So start (or circle back) with audience research, building out those personas to understand their ambitions, their lifestyle, their pain points or concerns, and crucially their wants and needs - in your context. 

Do I need to tailor content?

As part of your research find out where your audiences spend their time online and how they interact with content: Some may spend time thoroughly researching a product or service, whereas other audiences may want their content to be quick, snappy or easily digestible in the form of a video, infographic or short blog posts.

 

Ultimately, the key is to produce a strategy that creates the type of content your customers want to see:

  • What are the problems that your product or service will help them solve?

  • Who are they most influenced by?

  • What voices influence their behaviour?

  • What type of content do they consume?

  • Where do they consume content and engage with brands?

Different Content, Different Objectives

 All content is not born equal: When producing your strategy, it is important that the objectives for each individual piece are defined, that these fulfil your marketing objectives and tie to the overarching goals for your business.

There are various content frameworks that exist to aid content development in this way, but one that is popular and effective is Google’s hero, hub and hygiene method: It provides a framework on developing content to achieve different goals and gives guidance on the effort needed to create each type of content.

Hero Content

Hero content is essentially campaign content, it is big splash ideas designed to appeal to a large audience with the aim of telling your brand’s story at scale. 

Ways of measuring hero include the amount of PR mentions or links from authoritative domains plus social interactions and mentions of your brand across all channels. 

Considering the scale of hero campaigns, this content is not regularly produced and is reserved for peak promotional times where it’s important for a business to stand out from their competitors.

Hub Content

Hub content is the stuff that keeps your audience engaged, it expands on the themes of product or service level content, educates users and helps create a connection between themselves and your brand.

Hygiene Content

Hygiene content is the bread and butter of any website, it is the BAU content for products and services, it is SEO focused and targets important keywords at a product, service or guide level.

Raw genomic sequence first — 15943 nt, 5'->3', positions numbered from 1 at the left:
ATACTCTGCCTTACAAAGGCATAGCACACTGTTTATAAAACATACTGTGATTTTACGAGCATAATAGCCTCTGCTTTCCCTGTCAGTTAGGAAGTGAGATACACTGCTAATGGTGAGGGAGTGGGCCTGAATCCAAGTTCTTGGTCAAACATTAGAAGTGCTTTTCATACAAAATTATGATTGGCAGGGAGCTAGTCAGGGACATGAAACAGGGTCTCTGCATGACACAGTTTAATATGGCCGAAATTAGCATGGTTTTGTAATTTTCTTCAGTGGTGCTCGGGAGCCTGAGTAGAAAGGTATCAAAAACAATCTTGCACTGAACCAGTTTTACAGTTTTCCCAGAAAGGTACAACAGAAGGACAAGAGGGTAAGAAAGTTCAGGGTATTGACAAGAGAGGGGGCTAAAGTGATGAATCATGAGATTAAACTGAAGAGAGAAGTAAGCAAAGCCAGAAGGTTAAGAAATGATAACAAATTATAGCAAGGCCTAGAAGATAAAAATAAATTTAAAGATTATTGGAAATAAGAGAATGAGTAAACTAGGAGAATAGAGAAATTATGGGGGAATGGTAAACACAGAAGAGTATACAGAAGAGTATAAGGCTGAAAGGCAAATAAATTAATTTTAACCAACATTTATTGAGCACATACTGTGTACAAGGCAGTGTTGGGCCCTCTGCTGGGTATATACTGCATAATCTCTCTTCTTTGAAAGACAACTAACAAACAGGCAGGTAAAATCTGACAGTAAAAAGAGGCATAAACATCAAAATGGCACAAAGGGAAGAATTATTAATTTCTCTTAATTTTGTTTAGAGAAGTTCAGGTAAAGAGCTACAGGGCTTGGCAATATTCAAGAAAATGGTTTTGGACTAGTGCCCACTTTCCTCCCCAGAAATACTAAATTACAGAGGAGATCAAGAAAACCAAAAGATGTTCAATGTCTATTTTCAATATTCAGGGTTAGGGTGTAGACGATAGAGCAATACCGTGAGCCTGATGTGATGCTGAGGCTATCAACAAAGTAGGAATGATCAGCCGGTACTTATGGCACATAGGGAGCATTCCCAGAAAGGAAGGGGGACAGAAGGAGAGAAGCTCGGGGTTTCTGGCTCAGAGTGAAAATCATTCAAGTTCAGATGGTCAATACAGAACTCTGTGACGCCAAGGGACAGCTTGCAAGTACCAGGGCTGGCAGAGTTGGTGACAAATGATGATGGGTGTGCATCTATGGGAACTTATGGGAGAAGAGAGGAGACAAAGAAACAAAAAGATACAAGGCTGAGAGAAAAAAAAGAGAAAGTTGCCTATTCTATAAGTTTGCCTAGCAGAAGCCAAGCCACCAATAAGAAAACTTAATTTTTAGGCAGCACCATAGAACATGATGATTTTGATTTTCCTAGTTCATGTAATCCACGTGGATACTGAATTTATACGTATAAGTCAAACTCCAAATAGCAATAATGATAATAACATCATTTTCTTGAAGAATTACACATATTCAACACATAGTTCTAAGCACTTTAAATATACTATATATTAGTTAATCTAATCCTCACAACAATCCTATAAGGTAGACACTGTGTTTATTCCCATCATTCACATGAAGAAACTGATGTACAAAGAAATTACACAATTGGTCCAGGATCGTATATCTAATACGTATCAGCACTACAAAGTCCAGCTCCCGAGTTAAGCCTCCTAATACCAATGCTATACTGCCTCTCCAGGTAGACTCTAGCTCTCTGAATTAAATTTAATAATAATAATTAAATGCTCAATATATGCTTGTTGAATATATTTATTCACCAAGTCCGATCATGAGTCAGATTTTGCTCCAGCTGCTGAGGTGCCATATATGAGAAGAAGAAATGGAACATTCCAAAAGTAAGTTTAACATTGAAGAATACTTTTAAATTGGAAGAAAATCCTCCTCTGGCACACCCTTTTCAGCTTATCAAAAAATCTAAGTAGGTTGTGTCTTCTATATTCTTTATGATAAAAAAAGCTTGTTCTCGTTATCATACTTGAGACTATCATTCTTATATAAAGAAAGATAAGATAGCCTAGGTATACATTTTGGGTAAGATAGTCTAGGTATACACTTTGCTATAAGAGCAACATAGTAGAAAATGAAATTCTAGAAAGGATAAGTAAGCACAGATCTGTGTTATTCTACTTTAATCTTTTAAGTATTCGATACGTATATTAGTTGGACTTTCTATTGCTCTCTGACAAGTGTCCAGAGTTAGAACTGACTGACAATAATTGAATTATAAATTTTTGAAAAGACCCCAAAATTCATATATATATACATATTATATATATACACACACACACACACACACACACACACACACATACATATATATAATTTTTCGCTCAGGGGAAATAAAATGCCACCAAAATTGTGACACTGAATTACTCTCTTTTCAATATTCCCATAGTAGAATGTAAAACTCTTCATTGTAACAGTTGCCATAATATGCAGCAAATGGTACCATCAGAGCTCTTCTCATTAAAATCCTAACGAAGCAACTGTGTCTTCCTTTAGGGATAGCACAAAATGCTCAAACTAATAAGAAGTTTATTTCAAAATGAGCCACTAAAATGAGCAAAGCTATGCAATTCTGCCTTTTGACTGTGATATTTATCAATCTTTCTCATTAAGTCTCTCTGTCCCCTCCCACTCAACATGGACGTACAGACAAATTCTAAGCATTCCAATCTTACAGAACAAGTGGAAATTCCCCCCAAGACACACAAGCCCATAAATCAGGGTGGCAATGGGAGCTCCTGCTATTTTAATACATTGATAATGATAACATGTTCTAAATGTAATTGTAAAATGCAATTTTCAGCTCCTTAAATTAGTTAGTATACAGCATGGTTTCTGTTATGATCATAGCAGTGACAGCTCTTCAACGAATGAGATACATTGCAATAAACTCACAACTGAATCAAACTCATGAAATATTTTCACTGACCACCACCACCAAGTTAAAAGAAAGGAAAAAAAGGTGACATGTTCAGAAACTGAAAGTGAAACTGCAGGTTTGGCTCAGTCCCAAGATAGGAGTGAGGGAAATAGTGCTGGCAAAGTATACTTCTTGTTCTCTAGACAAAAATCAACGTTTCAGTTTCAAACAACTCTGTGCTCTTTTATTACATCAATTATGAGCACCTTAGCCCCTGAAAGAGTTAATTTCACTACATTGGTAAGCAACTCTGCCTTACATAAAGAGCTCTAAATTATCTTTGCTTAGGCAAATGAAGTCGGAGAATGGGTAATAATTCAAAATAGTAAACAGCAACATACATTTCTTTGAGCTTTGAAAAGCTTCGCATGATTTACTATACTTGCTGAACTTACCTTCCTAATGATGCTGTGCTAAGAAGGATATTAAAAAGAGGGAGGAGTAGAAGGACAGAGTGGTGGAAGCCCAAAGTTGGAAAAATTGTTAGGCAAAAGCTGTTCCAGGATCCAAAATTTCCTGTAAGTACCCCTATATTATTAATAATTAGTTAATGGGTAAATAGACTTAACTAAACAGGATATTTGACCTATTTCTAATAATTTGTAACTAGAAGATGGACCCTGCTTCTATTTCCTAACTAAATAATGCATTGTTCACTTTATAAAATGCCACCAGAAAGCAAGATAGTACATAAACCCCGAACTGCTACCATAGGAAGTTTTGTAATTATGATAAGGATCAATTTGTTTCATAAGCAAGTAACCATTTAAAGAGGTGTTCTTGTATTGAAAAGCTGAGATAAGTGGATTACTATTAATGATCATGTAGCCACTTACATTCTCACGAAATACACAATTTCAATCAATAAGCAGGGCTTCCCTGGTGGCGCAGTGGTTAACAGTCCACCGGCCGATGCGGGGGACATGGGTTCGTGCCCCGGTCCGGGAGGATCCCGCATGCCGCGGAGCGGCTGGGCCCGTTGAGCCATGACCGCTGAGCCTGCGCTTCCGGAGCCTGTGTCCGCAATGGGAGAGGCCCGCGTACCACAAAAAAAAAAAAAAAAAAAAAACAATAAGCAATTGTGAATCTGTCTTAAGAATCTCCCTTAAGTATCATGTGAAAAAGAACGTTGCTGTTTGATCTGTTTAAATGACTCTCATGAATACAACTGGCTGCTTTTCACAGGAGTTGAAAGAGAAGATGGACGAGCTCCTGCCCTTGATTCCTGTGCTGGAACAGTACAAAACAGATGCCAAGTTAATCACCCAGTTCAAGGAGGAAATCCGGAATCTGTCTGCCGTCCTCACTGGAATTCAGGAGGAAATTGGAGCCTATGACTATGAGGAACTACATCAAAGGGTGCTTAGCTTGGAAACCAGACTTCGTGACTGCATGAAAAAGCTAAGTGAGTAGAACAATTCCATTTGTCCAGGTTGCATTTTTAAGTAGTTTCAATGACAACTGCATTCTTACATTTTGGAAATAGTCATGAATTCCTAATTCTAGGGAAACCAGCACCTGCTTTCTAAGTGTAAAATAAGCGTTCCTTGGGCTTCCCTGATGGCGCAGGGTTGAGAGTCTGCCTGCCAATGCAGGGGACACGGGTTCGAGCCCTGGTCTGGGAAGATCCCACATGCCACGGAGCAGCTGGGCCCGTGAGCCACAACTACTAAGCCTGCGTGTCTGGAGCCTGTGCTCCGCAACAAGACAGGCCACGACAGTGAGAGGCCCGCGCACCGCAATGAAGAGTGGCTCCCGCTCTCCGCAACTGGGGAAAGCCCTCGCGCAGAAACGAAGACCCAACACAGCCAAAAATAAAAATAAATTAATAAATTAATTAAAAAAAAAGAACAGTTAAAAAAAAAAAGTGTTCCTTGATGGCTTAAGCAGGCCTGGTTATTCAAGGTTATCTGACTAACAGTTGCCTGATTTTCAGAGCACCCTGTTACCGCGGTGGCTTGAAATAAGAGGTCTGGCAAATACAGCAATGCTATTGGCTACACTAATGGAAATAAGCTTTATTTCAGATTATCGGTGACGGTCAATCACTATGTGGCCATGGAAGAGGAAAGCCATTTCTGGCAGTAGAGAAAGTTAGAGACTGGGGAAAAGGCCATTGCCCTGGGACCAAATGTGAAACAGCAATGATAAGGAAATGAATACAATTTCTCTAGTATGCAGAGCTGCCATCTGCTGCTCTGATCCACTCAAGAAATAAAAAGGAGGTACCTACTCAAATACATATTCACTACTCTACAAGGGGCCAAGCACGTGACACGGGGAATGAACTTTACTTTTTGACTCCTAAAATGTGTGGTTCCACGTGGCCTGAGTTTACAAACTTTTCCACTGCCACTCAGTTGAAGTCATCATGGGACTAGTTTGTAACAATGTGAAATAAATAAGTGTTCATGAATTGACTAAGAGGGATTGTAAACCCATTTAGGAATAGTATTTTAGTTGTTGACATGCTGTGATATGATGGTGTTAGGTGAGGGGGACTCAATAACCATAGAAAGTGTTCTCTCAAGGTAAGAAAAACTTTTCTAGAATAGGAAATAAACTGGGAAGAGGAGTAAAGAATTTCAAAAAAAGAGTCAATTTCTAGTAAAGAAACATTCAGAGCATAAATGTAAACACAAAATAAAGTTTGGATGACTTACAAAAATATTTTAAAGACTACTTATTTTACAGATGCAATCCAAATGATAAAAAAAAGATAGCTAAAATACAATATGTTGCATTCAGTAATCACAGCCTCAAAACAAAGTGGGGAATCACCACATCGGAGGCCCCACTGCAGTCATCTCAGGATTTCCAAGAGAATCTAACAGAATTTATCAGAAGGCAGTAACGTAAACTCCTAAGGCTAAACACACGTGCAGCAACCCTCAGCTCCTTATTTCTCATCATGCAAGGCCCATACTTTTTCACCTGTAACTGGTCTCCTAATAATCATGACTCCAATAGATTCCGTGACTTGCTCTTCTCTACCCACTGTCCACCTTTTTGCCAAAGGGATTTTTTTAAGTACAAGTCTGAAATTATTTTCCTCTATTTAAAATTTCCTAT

How do I manage all this?

Content development is only one part of the ongoing work needed when working with an effective content strategy. We call it “feeding the beast” because it really is the fuel in your brand vehicle and once you start you really can’t stop (if it’s delivering results) but that’s where performance measurement comes in.

Your greatest gift in managing the outputs from your hero/hub/hygiene style efforts is to understand If your content is working. To truly deliver results your business must first understand the objectives and goals of each piece of content to effectively measure its success. That as a guiding light from day 1 will let you slow down, speed up, stop or start new content briefs and projects.

Remember - content strategies are not set in stone. They are living breathing things and should adapt and pivot as insights become available and your brand naturally evolves.

If ever you want to chat content and explore new initiatives we’re always here to help.

want to speak to one of our experts?

 
Nick Towers
Nick Towers
Co-Founder & Joint CEO
Co-Founder, CEO and self-confessed massive geek, Nick has been in digital since graduating from law and moving into technology many years ago. Through a combination of building awesome client relationships, crafting a formidable team of digital experts and consistently delivering results for our clients Nick has taken Sagittarius from being a successful small agency to the global digital customer experience consultancy and Sitecore powerhouse that it is today.
Nick Towers

Nick Towers

14 Oct 2014 - 5 minute read